Hendrik Verwoerd, 1966

Hendrik Fredresch Verwoerd, psychologist, sociologist, journalist, statesman and the architect of apartheid, was born in Amsterdam on 8 September 1901. He was, as he bluntly admitted in 1947, 'an extreme Afrikaner'.

In 1925, he obtained a doctorate at Stellenbosch University and then went to America and Europe, where he did post-graduate studies at a number of universities, including Hamburg and Berlin. In 1928, he returned to South Africa and was appointed Professor of Applied Psychology and Sociology at Stellenbosch University.

In 1936, he joined a deputation of six professors in protesting against the admission to South Africa of Jewish refugees from Nazi Germany. From that year on, Dr Verwoerd was destined to be surrounded by controversy.

In 1937, he became the first editor of Die Transvaler, the National Party newspaper in Johannesburg. Under his editorship, Die Transvaler became an extremist organ, strenuously voicing its opposition to the Hertzog-Smuts alliance and to South Africa's involvement in World War II. A Supreme Court judgment against Verwoerd would later hold that Die Transvaler made a tool of the Nazis in South Africa; and he knew it.

In 1948, the National Party swept to power in the general election. Dr Verwoerd's contribution to the party's success was clearly recognized and he was elected to the Senate, where he became the leader of the ruling party. Two years later, he entered the Cabinet and was appointed Minister of Native Affairs. It was shortly after this appointment that Dr Verwoerd declared that the National Party had developed a policy '... which grants to others what it claims for itself and which is calculated to provide the same opportunities to everyone within his own race group. That is the policy of apartheid.’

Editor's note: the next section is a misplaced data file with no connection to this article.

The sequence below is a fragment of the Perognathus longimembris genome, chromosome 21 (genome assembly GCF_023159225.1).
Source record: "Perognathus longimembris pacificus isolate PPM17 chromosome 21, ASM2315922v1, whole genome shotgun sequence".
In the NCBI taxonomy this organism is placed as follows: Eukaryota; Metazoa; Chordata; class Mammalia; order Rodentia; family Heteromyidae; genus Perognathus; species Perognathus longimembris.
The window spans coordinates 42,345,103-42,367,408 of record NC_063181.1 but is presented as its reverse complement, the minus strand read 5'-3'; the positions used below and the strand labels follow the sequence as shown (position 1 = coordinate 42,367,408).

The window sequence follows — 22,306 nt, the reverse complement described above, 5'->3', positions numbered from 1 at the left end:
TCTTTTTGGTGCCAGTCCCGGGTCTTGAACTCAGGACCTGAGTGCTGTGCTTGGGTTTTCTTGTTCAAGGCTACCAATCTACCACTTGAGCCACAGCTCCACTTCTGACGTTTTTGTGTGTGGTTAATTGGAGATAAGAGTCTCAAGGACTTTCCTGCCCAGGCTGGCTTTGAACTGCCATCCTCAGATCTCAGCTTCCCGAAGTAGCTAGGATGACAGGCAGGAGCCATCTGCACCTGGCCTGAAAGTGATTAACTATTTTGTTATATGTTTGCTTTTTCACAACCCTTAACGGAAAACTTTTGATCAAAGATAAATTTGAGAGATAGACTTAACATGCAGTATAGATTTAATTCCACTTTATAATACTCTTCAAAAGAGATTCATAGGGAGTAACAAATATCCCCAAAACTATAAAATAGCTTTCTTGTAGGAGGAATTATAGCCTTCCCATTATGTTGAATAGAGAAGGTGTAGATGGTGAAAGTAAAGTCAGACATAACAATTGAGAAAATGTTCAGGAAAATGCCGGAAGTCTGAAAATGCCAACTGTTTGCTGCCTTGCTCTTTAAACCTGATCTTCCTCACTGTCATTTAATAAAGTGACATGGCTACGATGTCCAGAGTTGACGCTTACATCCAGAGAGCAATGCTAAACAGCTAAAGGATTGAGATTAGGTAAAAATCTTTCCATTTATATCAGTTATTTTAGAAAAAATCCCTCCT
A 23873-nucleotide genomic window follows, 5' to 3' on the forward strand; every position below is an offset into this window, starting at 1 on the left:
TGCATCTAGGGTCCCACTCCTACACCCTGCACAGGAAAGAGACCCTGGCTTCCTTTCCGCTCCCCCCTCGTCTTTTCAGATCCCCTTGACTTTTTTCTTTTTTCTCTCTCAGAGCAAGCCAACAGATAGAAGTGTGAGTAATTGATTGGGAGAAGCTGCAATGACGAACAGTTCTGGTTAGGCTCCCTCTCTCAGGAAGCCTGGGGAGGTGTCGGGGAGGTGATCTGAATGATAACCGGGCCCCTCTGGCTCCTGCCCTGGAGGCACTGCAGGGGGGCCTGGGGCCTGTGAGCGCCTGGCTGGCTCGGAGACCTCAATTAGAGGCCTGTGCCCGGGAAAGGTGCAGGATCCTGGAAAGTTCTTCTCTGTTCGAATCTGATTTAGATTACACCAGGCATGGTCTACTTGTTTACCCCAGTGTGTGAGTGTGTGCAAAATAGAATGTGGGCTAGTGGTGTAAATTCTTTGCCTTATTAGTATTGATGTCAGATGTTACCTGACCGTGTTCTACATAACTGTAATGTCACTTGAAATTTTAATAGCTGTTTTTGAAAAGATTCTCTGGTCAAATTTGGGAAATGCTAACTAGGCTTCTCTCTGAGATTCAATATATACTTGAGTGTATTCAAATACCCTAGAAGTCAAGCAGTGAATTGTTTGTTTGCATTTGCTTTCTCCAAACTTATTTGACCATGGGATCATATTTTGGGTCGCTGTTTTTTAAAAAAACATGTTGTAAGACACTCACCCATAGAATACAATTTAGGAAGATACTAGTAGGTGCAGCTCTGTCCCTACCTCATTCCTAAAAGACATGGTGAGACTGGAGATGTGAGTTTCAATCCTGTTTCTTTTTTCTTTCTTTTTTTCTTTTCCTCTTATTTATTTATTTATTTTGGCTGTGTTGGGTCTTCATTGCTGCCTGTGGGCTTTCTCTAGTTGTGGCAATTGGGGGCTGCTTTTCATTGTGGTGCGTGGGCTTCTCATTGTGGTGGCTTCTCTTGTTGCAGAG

On 2 September 1958, after the death of J.G. Striidom, Dr Verwoerd become Prime Minister. The year 1960 was a dramatic one for South African politics and for Verwoerd personally. In January, he announced that a referendum would be called to determine the Republican Issue; the object would be a republic within the British Commonwealth. Two weeks later, Harold Macmillan, the then British Prime Minister, visited South Africa. In an address to both Houses of Parliament he made his famous 'winds of change' speech and criticised apartheid. On 21 March 1960, there was the Sharpeville massacre. Then, less than a month later, the first attempt to assassinate Dr Verwoerd almost succeeded.

On 9 April 1960, Dr Verwoerd opened the Union Exposition on the Witwatersrand to mark the jubilee of the Union of South Africa. Having made his opening speech, he took his seat. Shortly afterwards, a fifty-two year-old farmer, David Pratt, walked up to him and fired two shots into his face. The police later gave the following account of the incident:

'After Verwoerd had made his opening speech, a man stepped up near to the front row of seats in which the Prime Minister was sitting. Some versions are that the man drew attention to himself by calling out, 'Dr Verwoerd'. Other onlookers did not hear the Prime Minister's name being called. A shot was fired at virtually point-blank range into Dr Verwoerd's right cheek from a .22 automatic pistol. A second shot was fired into his right ear. Colonel G.M. Harrison, president of the Witwatersrand Agricultural Society, leapt up and knocked the pistol from the gunman's hand. After the pistol fell to the floor, Colonel Harrison, with the help of Major (Carl) Richter (the Prime Minister's personal bodyguard), civilians and another policemen overpowered the gunman and hustled him to the show grounds Police Station. The arrest was made so quickly and the removal was done so quickly that an angry section of the crowd was frustrated from assaulting the detainee. The detainee, David Pratt, was soon thereafter hurried to Marshall Square [police station].’

Within minutes of the assassination attempt, Dr Verwoerd was rushed - still conscious - to the Pretoria Hospital. Two days later, the hospital issued a statement which described his condition as 'indeed satisfactory - further examinations were carried out today and they confirm good expectations. Dr Verwoerd at present is restful. There is no need for any immediate operation.' The surgeons who worked on Dr Verwoerd would later claim that his escape had been 'absolutely miraculous'. One specialist declared that the firearm used ‘…could not have been anything bigger than a .22 bullet without causing very much more damage.'

Other physicians agreed that if a larger calibre gun had been used, the bullet would probably have penetrated his temple bone and lodged in the brain with extremely serious consequences.